Fortunately in our ranking of the best Sony phones, there are more affordable options. It can be tricky to know where to begin as naming conventions are unusual.
For instance, the Sony Xperia 5 III is a high-end handset with a smaller screen than the previous flagship – the Xperia 1 III – but at a lower price (and its successor, the Xperia 5 IV is currently waiting in the wings for a full review).
Sony also has a more affordable mid-ranger in its Xperia 10 line, most recently gaining the Xperia 10 IV.
To help you figure things out, we've ranked the best Sony phones along with pros and cons, and an overview of what you need to know.
Best Sony phones 2022
The Sony Xperia 1 IV is obscenely expensive but offers some unique features that mean it's perfect for professional content creators. One such feature is continuous optical zoom with the telephoto lens moving between 3.5x and 5.2x without the need to use digital zoom.
There's also the rollout of 4K and 120fps video recording, functions for mobile games streaming, a better battery, and a gorgeous 6.5-inch display.
It may have a picky fingerprint scanner but the Sony Xperia 1 IV is well-designed for creative types and those that want to consume media too, right down to its inclusion of a 3.5mm headphone jack.
Speedy too, the Sony Xperia 1 IV is expensive but a truly high-end device for the most part.
Read our full Sony Xperia 1 IV review.
The Sony Xperia 1 III is still one of Sony's best phones, with the highlight being that it’s the world’s first smartphone with a 4K 120Hz display. That’s arguably overkill, but it’s certainly impressive, with its 6.5-inch OLED display remaining among the best screens you’ll find on a smartphone.
Other aspects of the Xperia 1 III also impress a lot, particularly its battery life, which in our review we found outperformed most flagships, despite the phone only having a middling 4,500mAh capacity.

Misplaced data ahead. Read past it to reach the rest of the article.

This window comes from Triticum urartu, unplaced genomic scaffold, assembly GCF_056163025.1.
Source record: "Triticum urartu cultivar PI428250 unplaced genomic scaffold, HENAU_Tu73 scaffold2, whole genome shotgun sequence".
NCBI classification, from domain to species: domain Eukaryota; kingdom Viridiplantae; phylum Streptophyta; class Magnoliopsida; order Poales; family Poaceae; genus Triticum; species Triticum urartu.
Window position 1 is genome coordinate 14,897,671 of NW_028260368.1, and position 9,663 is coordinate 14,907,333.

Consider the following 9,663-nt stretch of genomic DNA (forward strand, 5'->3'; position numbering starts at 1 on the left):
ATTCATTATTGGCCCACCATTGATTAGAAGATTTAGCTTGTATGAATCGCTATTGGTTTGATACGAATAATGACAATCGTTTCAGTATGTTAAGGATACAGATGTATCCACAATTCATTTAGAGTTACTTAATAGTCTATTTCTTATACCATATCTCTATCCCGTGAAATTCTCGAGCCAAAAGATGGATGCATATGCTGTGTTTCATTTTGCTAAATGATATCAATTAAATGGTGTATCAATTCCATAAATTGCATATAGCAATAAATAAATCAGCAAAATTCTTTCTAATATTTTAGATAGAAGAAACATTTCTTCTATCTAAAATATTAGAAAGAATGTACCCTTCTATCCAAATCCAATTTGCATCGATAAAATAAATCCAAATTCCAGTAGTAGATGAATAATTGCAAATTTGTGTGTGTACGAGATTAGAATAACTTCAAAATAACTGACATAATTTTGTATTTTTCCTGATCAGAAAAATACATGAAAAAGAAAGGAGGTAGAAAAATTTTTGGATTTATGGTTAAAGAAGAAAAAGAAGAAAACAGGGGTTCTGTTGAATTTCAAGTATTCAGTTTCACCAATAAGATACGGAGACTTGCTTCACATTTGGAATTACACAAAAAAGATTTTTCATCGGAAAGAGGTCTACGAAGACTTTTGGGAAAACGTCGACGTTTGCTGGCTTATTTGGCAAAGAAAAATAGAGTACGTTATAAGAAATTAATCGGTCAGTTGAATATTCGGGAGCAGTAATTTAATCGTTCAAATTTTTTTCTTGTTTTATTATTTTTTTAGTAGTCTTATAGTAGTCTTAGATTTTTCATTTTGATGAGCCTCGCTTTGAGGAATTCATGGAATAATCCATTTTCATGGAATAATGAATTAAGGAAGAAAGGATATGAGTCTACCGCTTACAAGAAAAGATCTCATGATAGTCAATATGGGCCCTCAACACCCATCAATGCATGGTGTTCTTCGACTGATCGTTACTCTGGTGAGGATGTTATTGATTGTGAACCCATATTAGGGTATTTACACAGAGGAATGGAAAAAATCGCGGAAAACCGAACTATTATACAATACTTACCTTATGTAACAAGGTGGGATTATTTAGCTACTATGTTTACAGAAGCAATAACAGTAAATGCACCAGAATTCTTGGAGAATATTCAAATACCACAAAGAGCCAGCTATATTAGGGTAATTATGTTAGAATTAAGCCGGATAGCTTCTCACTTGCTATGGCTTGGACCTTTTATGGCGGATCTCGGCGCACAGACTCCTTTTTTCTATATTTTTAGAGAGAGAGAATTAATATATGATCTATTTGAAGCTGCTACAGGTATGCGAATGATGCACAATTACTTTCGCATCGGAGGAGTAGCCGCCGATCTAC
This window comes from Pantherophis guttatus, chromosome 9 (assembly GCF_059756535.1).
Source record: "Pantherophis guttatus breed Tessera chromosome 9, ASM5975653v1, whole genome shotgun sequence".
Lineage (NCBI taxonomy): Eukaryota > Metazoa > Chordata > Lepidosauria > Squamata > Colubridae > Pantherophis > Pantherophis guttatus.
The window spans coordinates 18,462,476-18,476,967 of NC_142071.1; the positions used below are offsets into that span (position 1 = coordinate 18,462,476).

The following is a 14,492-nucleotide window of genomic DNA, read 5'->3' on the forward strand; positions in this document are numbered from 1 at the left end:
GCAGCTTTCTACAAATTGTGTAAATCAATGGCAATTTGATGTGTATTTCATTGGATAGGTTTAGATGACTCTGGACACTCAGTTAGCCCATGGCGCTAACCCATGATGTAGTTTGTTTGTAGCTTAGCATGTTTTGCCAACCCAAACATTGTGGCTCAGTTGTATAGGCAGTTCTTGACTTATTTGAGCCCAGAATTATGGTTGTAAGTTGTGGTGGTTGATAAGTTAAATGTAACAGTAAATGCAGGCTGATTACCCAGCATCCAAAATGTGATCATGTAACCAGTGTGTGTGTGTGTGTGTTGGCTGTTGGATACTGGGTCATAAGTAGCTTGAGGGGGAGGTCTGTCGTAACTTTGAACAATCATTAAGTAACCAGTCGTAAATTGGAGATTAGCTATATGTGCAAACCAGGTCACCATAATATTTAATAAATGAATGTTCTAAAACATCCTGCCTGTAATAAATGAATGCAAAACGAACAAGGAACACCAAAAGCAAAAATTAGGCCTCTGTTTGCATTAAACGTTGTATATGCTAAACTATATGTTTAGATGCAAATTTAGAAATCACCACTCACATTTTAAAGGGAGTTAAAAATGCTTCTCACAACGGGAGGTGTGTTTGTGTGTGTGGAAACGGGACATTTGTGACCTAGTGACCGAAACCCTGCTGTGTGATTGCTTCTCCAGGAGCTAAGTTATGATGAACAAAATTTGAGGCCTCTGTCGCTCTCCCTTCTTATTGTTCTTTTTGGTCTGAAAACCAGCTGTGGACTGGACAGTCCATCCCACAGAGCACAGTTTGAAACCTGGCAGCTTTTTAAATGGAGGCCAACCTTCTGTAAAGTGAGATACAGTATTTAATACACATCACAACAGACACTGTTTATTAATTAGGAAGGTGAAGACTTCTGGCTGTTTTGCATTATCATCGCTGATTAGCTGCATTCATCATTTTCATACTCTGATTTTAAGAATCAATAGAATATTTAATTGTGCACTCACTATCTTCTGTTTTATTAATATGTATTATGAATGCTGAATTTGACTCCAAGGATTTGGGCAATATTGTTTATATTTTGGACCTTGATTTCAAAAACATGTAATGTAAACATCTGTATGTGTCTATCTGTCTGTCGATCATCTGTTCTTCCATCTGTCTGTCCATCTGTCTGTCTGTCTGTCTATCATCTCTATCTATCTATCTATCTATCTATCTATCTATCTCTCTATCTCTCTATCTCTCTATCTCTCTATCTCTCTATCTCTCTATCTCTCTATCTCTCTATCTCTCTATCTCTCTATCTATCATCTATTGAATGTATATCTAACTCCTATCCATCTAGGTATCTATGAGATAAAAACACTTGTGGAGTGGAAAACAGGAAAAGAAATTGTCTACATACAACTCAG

This is that rare flagship phone that also has a 3.5mm headphone port, which will be a big selling point for some, and the Sony Xperia 1 III additionally has top-end power, and a capable camera setup, which along with main, ultra-wide and depth sensors also has a 12MP adaptive telephoto camera, which can shift between 2.9x and 4.4x optical zoom.
There’s no in-screen fingerprint scanner, and the long and narrow design won’t suit everyone, but those issues aside this remains up there with the best 2021 flagships from any brand – and it’s priced accordingly.
Read our in-depth review: Sony Xperia 1 III
With an elongated design that prioritizes landscape media content, the Sony Xperia 5 III is a great option for those that love to stream on the move. Alongside that, it also offers excellent performance for its size and a fantastic triple-camera system that's highly flexible.
It lacks a few finer points such as wireless charging and its screen isn't quite as sharp as other Sony phones, but with a focus on media right down to strong audio performance, it's still appealing if you can afford the price tag.
Look out for a feature-packed photography experience in particular. Speed and precision is everything with Sony's camera system and it makes a big difference.
The Xperia 5 IV will likely push the Mark III further down this list once it's run our review gauntlet but until then, this is still the best small, powerful Sony phone out there.
Read our in-depth review: Sony Xperia 5 III
Sony's latest mid-ranger offers some incremental upgrades over the 10 III, with a new Snapdragon 695 5G chipset and a new OIS-supported main 12MP camera system.